The endoscopic microscope used in this study consisted of a 3 meter long image guide with 30,000 individual fibers. The spacing of the individual fibers largely determines the spatial resolution of the endoscopic microscope; in this case, the center-to-center spacing was approximately 4 microns. The field of view of the system depends on the diameter of the active area of the fiber bundle; in this case, a circular field of view with a diameter of 750 microns was produced. Images were produced by placing the distal surface of the fiber bundle into direct contact with the tissue to be interrogated. The image guide can be easily passed through the biopsy port of a standard endoscope (Fig. 1). Illumination was provided by a blue LED centered at 455 nm, which produced an illumination intensity of approximately 1 mW at the distal end of the fiber bundle. Fluorescent light returning through the bundle was directed to a scientific-grade CCD camera coupled to a PC. Images are displayed at a typical frame rate of 2 to 4 frames per second. The images presented in this paper appear as they would to a clinician viewing the monitor in a real-time setting.

Figure 1Figure 1Figure 1Figure 1
Endoscopic Microscope. A. Image of fiber bundle extending through the biopsy port of a standard white-light endoscope. B. Image of fiber bundle probe in vivo. C. Image of table-top endoscopic microscope; fluorescence microscope unit is on the left, data-acquisition ...

Fluorescent Contrast Agent

Acriflavine hydrochloride was used as a topical contrast agent and was applied to tissues prior to imaging. Acriflavine has been shown to localize to the nuclei of cells, with minimal nonspecific cytoplasmic staining. A solution of 0.05% (w/v) acriflavine in buffered saline was applied with a cotton swab to the mucosa of each EMR specimen or biopsy prior to imaging. The acriflavine was placed on the specimen for 30 seconds, which was then rinsed with buffered saline to eliminate any unbound dye. Imaging was performed immediately following labeling.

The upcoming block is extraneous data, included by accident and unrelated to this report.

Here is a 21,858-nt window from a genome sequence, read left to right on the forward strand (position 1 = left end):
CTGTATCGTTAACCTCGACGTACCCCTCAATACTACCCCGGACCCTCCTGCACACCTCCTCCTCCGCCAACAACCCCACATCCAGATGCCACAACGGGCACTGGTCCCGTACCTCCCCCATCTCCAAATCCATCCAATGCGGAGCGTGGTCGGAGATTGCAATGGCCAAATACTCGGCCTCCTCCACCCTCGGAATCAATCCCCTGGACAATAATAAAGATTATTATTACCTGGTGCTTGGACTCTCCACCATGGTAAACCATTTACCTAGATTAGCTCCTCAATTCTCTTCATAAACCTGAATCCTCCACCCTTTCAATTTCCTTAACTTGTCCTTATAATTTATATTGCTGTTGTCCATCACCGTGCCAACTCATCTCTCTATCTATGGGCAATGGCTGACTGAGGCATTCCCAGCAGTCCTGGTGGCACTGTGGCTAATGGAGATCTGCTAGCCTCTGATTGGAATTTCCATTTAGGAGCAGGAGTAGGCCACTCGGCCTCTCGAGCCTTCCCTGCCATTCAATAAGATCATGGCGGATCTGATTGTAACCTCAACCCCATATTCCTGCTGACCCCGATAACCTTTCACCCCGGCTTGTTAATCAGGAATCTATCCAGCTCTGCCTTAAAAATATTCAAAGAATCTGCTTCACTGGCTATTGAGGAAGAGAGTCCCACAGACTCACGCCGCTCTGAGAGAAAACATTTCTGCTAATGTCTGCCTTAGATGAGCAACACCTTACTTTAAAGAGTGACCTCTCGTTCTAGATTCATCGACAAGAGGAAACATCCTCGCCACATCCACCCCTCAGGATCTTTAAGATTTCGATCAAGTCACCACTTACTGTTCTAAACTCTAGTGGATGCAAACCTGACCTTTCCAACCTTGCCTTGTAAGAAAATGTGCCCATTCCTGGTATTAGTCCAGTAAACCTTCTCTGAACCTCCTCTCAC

Criteria for interpretation of images

The criteria applied to interpret endoscopic microscope images were based on differential histologic characteristics of tissue. These include well-established features seen on light microscopy of standard histologic sections and previously published criteria for scanning confocal microscopy15, 18. The criteria used for light microscopy and confocal microscopy were utilized to identify the tissue type and evaluate the architectural and cytologic alterations.

The non-neoplastic squamous mucosa is identified on histologic sections by its flat multilayered arrangement with polyhedral cell shapes, well defined cell membranes and centrally situated nuclei with regular internuclear distances. The invaginating lamina propria (papillae) are identified as extensions of lamina propria- composed of loose connective tissue with thin walled blood vessels- into the squamous epithelium at regular intervals. On confocal microscopy the cytologic characteristics of squamous epithelium is essentially identical to histology with polygonal cell shapes with well defined cell membranes and centrally situated nuclei; the latter two identified by their bright color as compared to the darker cytoplasm. Flat multilayering is assessed by the unaltered shape of the epithelial arrangement at progressively deeper optical sections of the mucosa. The papillae are identified as a circular dark area with the presence of scattered small bright structures corresponding to the connective tissue, red blood cells and inflammatory cells. The presence of intraepithelial inflammation is identified by inflammatory cells, which are seen as bright oval to round structures which are haphazardly distributed in the epithelium.